(I have a feeling some of my fellow S&S fans on my flist would enjoy reading this, one or two of them in particular - would you have any objection to me linking to it?)

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moon_custafer: (Default)

[personal profile] moon_custafer 2017-06-08 12:08 pm (UTC)(link)
Assignment 2 struck me as something that could be adapted as an opera.

Charles Williams' The Place of the Lion might also be somewhere in this show's DNA.

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davidgillon: A pair of crutches, hanging from coat hooks, reflected in a mirror (Default)

[personal profile] davidgillon 2017-06-08 12:34 pm (UTC)(link)
Another essential precursor, possibly not so much thematically as expectation wise, was The Tomorrow People (1973 to 1979) as Sapphire and Steel (IIRC) replaced it in the 5PM-6PM children's drama slot. That was Thames, rather than ATV, but they were all regional sub-parts of ITV feeding into a national broadcast network, and both shows have to be looked at as ITV looking for a Dr Who challenger. I personally think they succeeded much more with Sapphire and Steel than with The Tomorrow People.

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nineweaving: (Default)

[personal profile] nineweaving 2017-06-08 05:33 pm (UTC)(link)
This sounds amazing. But now I'm wondering—what's Jet doing in among the elements? Surely s/he's fossilized wood? Crossover from The Petrified Forest?

I am delighted to discover that Whitby jet is from Jurassic monkey puzzle wood.

Nine
movingfinger: (Default)

[personal profile] movingfinger 2017-06-08 05:48 pm (UTC)(link)
I wonder the same; perhaps Jet is a standin for Carbon? Assuming that we're assuming Homer never nods.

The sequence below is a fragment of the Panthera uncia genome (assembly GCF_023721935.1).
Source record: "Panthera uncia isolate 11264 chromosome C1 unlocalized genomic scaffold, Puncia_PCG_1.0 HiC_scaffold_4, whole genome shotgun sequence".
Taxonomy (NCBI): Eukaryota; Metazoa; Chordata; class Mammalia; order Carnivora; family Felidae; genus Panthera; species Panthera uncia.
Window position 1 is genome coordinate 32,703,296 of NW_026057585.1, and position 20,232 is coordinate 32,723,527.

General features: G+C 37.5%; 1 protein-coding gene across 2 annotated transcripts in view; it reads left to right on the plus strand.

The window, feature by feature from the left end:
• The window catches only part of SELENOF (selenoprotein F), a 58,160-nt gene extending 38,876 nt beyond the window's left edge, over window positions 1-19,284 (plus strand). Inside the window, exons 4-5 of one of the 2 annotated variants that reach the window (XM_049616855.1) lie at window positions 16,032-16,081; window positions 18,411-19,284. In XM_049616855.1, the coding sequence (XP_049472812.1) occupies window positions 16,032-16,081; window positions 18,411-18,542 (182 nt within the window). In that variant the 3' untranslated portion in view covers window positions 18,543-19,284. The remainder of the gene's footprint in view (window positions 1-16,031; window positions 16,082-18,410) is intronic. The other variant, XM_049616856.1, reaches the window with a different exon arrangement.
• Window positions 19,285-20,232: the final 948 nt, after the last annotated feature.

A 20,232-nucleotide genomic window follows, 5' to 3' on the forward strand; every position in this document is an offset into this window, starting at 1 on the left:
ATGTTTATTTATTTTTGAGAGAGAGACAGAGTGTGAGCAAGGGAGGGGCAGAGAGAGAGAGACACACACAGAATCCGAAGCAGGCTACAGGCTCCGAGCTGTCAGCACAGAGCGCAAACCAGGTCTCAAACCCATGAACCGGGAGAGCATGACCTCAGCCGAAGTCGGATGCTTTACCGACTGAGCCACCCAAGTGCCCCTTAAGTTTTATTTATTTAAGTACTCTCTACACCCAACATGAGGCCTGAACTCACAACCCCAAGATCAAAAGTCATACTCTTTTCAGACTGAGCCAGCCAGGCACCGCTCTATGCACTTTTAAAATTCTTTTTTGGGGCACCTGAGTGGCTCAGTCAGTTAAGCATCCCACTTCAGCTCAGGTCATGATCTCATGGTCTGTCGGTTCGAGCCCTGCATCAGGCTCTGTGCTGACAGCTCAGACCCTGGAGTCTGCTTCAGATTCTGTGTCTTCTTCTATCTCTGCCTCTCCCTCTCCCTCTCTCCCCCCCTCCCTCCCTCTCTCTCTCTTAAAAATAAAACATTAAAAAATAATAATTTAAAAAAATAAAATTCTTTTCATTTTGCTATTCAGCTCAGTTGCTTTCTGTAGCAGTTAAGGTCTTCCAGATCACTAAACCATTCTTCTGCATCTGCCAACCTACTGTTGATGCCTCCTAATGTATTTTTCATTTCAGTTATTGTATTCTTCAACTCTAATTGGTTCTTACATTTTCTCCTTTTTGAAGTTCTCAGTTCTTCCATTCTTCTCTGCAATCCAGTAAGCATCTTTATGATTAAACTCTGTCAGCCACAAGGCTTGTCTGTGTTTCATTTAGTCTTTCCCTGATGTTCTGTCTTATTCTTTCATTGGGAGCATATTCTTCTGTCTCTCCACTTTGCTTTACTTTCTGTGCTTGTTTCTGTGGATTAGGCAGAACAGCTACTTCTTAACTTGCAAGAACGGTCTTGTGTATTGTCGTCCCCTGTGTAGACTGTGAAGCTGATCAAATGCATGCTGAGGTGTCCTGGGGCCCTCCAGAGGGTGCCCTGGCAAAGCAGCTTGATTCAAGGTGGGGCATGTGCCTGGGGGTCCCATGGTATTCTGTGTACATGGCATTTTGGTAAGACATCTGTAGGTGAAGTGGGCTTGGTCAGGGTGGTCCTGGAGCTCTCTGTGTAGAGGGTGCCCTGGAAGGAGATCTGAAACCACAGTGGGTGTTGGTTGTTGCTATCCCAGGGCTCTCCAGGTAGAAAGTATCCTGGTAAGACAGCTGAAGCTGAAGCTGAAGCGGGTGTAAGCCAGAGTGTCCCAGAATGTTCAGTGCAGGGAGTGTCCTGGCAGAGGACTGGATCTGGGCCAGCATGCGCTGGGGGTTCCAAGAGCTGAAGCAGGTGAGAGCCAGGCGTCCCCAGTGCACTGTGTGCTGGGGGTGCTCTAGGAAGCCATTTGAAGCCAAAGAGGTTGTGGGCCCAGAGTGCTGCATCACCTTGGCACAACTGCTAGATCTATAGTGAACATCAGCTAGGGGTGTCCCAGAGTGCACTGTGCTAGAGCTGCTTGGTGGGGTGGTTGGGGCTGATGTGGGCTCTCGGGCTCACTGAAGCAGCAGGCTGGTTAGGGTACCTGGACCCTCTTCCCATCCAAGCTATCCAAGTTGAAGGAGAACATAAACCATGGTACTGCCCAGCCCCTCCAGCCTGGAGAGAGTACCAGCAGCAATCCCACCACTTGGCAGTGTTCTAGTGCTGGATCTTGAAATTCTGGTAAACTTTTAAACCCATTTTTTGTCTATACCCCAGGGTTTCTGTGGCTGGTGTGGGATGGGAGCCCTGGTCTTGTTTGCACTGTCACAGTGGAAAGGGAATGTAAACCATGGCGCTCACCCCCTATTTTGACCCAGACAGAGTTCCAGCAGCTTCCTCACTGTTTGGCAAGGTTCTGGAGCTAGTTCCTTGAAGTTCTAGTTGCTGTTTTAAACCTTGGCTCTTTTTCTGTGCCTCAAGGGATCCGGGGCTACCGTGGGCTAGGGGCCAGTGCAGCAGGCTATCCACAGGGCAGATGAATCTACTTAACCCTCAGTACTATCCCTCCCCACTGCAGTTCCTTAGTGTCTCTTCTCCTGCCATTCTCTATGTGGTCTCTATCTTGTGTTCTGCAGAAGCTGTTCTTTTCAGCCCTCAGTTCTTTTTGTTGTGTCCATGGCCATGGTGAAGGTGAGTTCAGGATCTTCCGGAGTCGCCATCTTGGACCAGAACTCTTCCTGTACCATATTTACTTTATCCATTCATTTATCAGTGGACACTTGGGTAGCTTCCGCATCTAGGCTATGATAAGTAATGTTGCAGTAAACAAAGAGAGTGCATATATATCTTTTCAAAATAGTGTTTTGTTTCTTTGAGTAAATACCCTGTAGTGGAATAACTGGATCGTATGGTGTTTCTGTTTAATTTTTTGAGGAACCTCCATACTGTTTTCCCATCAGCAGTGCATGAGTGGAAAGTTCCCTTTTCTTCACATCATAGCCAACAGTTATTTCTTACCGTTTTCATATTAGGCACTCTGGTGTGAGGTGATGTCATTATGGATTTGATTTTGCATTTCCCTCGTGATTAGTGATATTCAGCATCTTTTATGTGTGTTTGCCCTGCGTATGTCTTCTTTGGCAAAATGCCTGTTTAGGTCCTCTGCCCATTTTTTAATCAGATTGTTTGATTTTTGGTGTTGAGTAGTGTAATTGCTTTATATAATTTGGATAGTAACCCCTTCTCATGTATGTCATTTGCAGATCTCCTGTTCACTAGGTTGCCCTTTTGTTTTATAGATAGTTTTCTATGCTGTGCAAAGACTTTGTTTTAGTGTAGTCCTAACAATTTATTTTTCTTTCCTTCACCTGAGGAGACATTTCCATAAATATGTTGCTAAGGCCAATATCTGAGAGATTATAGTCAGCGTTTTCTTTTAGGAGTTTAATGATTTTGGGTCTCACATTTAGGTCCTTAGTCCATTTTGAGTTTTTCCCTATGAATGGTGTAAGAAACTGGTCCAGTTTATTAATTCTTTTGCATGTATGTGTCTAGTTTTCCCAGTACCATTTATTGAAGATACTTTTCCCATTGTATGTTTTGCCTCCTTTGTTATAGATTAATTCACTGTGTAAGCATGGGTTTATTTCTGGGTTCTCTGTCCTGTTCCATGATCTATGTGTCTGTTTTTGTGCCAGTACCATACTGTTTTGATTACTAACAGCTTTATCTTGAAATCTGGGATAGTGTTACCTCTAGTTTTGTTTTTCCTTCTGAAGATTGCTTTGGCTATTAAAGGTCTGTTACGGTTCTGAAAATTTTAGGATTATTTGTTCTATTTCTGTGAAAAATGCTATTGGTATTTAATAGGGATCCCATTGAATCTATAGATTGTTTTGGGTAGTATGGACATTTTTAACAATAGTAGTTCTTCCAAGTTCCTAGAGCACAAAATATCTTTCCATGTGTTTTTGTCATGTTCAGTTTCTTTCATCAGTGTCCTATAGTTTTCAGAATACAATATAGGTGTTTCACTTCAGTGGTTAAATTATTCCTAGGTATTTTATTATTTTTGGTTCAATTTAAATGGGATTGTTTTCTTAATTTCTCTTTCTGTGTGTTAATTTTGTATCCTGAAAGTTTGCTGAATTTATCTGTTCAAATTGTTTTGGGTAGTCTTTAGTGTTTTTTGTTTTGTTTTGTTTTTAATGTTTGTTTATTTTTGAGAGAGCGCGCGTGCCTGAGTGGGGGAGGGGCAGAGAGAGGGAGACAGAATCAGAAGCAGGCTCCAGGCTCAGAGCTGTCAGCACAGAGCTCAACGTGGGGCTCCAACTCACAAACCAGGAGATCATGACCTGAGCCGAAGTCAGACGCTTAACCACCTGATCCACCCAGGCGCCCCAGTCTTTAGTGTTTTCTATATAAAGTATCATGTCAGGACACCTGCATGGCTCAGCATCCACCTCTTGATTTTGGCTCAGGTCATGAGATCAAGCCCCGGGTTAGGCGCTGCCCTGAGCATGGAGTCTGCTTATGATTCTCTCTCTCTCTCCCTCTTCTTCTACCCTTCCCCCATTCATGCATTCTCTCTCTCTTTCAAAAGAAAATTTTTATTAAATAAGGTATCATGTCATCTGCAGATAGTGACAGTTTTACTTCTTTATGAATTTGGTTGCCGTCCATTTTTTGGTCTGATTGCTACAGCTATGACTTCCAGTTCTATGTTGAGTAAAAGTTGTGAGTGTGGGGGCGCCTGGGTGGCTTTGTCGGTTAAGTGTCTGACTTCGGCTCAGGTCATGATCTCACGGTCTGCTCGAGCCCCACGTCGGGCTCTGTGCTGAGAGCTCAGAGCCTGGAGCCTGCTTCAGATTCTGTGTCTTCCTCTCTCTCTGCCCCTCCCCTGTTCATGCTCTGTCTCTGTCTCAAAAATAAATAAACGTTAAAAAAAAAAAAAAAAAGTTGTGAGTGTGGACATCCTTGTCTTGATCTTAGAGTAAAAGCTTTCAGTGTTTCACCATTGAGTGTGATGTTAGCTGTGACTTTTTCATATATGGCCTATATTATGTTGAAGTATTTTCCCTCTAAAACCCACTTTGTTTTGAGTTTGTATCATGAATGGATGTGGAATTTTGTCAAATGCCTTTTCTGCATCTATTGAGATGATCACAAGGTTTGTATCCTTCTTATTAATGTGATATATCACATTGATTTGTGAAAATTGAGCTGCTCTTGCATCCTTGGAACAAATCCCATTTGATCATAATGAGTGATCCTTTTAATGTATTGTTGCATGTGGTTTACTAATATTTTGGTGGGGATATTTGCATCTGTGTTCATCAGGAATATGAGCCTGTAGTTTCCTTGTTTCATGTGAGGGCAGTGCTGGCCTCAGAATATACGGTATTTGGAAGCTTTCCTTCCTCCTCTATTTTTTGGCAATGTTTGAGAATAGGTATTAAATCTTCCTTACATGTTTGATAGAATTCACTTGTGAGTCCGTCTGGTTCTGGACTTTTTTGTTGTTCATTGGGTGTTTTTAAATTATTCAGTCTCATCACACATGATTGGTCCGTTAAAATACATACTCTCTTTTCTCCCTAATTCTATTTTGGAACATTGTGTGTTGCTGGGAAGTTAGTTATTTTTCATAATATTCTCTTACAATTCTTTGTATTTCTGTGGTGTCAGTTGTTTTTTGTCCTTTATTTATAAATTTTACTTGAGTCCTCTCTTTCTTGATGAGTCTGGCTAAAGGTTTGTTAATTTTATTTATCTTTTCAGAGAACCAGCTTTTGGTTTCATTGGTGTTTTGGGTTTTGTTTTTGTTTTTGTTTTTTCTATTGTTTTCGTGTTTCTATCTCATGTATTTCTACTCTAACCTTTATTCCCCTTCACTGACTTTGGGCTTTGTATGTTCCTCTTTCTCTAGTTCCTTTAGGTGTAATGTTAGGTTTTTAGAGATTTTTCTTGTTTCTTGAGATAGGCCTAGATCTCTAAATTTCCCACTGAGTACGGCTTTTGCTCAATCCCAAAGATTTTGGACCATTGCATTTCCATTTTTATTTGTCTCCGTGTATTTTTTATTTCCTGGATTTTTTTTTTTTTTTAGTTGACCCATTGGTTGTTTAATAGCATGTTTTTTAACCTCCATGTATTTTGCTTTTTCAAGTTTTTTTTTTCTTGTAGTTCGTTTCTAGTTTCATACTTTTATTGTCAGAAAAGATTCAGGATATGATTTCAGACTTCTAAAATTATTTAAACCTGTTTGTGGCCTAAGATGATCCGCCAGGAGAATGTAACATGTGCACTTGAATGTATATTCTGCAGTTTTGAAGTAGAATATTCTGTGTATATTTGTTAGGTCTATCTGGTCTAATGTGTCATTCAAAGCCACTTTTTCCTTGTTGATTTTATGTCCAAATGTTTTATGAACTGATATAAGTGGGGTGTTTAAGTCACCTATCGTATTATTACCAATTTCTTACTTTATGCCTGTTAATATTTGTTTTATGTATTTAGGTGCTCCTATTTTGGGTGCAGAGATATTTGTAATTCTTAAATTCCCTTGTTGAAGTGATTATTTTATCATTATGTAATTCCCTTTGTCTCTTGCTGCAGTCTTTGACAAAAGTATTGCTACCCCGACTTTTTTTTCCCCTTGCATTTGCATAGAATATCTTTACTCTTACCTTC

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movingfinger: (Default)

[personal profile] movingfinger 2017-06-08 07:18 pm (UTC)(link)
Watching the first episode set now, I'm remembering much of it, but I had conflated it with Twilight Zone in my memory. They are certainly neighbors.

Has David McCallum ever been filmed with any other hairstyle?

Another neighbor, lying much closer to this storyline, is Time Bandits (1981), but the Criterion essay doesn't notice it, and Gilliam claims not to have read The Lion, the Witch, and the Wardrobe which lies behind them both. However, at the very least, the corridor of time opening in the bedroom is extremely similarly handled, possibly because that's how people did those things in those days.* I want crossover fic with Kevin and Robert.


*None of this zapping through portals that just plop you anywhere, you had a proper English corridor you went along and you had a chance to get your clothes straightened out and check that the ID in your wallet said the right thing before you landed. It was a marked improvement on the puddles-in-a-forest method used by the Edwardians as it gave the traveler some idea of where he was going.

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alexxkay: (Default)

[personal profile] alexxkay 2017-06-08 10:01 pm (UTC)(link)
I'm not sure I can count half a TV series for Patreon.

This (very small) patron thinks so. It's a lot of interesting words about some interesting-sounding media. Gonna have to check it out meself!
ravenskyewalker: (Default)

[personal profile] ravenskyewalker 2017-06-08 11:45 pm (UTC)(link)
Here because of lost_spook. Ahh, I like this write-up.

I had heard about S&S since the 1980s, but it took me many years to finally track it down on DVD, and then years more to settle down to watch it. Finally saw it last year!

I read a description of it last year as "It’s Doctor Who if the Doctor was two people and they really, REALLY weren’t here to save you." Which is kind of true. In a way, they're what Time Lords should actually be, alien and indescribable and inexpressible.